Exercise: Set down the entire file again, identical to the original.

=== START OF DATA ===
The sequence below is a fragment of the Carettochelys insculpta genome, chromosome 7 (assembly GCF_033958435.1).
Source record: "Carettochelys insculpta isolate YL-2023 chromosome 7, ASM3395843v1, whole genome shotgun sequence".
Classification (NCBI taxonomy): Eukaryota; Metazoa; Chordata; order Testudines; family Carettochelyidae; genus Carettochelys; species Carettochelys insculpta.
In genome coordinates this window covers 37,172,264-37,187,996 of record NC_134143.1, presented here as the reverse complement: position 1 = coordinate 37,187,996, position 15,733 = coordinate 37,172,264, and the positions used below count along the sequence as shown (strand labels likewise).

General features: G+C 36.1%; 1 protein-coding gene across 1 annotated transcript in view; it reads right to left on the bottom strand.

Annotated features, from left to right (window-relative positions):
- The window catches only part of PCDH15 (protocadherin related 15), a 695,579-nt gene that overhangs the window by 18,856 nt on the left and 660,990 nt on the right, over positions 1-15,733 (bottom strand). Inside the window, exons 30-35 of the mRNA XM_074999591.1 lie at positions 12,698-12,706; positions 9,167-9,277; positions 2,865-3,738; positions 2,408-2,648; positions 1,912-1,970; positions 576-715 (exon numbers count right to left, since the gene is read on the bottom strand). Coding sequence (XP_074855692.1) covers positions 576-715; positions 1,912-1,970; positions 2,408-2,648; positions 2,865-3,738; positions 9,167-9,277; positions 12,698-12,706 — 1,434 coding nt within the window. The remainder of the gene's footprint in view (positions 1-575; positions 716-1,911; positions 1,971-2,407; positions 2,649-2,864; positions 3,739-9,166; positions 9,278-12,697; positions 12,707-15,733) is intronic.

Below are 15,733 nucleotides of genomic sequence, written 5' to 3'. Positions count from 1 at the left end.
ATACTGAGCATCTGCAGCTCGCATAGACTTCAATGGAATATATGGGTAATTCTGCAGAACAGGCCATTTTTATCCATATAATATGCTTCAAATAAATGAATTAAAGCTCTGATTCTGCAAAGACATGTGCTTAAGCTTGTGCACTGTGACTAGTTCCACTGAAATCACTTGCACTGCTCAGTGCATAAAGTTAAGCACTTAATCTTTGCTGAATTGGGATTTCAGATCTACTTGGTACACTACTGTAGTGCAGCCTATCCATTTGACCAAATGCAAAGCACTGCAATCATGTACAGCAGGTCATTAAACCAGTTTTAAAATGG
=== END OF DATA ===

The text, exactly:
The sequence below is a fragment of the Carettochelys insculpta genome, chromosome 7 (assembly GCF_033958435.1).
Source record: "Carettochelys insculpta isolate YL-2023 chromosome 7, ASM3395843v1, whole genome shotgun sequence".
Classification (NCBI taxonomy): Eukaryota; Metazoa; Chordata; order Testudines; family Carettochelyidae; genus Carettochelys; species Carettochelys insculpta.
In genome coordinates this window covers 37,172,264-37,187,996 of record NC_134143.1, presented here as the reverse complement: position 1 = coordinate 37,187,996, position 15,733 = coordinate 37,172,264, and the positions used below count along the sequence as shown (strand labels likewise).

General features: G+C 36.1%; 1 protein-coding gene across 1 annotated transcript in view; it reads right to left on the bottom strand.

Annotated features, from left to right (window-relative positions):
- The window catches only part of PCDH15 (protocadherin related 15), a 695,579-nt gene that overhangs the window by 18,856 nt on the left and 660,990 nt on the right, over positions 1-15,733 (bottom strand). Inside the window, exons 30-35 of the mRNA XM_074999591.1 lie at positions 12,698-12,706; positions 9,167-9,277; positions 2,865-3,738; positions 2,408-2,648; positions 1,912-1,970; positions 576-715 (exon numbers count right to left, since the gene is read on the bottom strand). Coding sequence (XP_074855692.1) covers positions 576-715; positions 1,912-1,970; positions 2,408-2,648; positions 2,865-3,738; positions 9,167-9,277; positions 12,698-12,706 — 1,434 coding nt within the window. The remainder of the gene's footprint in view (positions 1-575; positions 716-1,911; positions 1,971-2,407; positions 2,649-2,864; positions 3,739-9,166; positions 9,278-12,697; positions 12,707-15,733) is intronic.

Below are 15,733 nucleotides of genomic sequence, written 5' to 3'. Positions count from 1 at the left end.
ATACTGAGCATCTGCAGCTCGCATAGACTTCAATGGAATATATGGGTAATTCTGCAGAACAGGCCATTTTTATCCATATAATATGCTTCAAATAAATGAATTAAAGCTCTGATTCTGCAAAGACATGTGCTTAAGCTTGTGCACTGTGACTAGTTCCACTGAAATCACTTGCACTGCTCAGTGCATAAAGTTAAGCACTTAATCTTTGCTGAATTGGGATTTCAGATCTACTTGGTACACTACTGTAGTGCAGCCTATCCATTTGACCAAATGCAAAGCACTGCAATCATGTACAGCAGGTCATTAAACCAGTTTTAAAATGG